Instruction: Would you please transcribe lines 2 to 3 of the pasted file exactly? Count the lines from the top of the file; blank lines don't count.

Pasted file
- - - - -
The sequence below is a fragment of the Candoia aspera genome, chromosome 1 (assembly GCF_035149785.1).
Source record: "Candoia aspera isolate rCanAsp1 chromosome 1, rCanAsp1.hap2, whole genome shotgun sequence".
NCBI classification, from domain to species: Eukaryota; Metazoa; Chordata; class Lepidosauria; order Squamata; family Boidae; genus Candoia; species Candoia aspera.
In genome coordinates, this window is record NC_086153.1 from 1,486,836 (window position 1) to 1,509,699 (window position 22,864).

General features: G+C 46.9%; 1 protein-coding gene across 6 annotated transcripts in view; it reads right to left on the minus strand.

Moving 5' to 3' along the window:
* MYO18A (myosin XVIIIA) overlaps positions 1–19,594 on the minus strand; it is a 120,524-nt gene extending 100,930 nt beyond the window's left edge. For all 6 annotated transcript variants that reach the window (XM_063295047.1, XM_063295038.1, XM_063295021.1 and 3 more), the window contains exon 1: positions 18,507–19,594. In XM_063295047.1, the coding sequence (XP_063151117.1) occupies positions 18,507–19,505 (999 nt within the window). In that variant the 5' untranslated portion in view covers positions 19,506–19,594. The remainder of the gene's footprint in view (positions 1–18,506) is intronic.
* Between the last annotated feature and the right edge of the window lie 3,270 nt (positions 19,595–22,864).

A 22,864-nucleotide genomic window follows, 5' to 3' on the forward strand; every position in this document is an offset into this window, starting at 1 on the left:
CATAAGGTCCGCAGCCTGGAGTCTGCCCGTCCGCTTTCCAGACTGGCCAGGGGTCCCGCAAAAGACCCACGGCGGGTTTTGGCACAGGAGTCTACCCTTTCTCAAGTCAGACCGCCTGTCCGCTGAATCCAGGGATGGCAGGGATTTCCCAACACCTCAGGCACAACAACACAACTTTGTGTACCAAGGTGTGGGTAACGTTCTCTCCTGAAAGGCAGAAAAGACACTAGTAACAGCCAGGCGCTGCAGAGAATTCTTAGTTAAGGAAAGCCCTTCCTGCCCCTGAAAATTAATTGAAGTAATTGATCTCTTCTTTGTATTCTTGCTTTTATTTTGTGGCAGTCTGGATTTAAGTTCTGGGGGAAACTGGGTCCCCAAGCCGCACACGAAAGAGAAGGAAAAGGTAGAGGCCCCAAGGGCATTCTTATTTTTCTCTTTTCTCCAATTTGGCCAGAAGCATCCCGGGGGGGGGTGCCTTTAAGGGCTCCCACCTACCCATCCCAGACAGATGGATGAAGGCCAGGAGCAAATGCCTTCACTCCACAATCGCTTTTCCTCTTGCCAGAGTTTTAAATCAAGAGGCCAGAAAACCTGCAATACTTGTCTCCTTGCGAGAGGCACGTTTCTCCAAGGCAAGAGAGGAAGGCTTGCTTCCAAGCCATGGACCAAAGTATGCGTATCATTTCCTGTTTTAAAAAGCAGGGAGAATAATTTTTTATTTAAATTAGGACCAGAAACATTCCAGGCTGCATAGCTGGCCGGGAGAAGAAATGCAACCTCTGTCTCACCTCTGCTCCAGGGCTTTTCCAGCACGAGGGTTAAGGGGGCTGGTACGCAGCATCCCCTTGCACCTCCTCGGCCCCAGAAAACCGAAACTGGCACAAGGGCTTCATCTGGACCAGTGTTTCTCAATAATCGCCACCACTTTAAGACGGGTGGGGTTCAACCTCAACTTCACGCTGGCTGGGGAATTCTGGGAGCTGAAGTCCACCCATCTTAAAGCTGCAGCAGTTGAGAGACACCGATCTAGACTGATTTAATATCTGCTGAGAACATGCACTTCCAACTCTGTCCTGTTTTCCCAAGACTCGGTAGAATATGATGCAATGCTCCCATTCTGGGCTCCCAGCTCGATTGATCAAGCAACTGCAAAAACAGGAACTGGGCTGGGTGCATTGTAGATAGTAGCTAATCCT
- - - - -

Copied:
Source record: "Candoia aspera isolate rCanAsp1 chromosome 1, rCanAsp1.hap2, whole genome shotgun sequence".
NCBI classification, from domain to species: Eukaryota; Metazoa; Chordata; class Lepidosauria; order Squamata; family Boidae; genus Candoia; species Candoia aspera.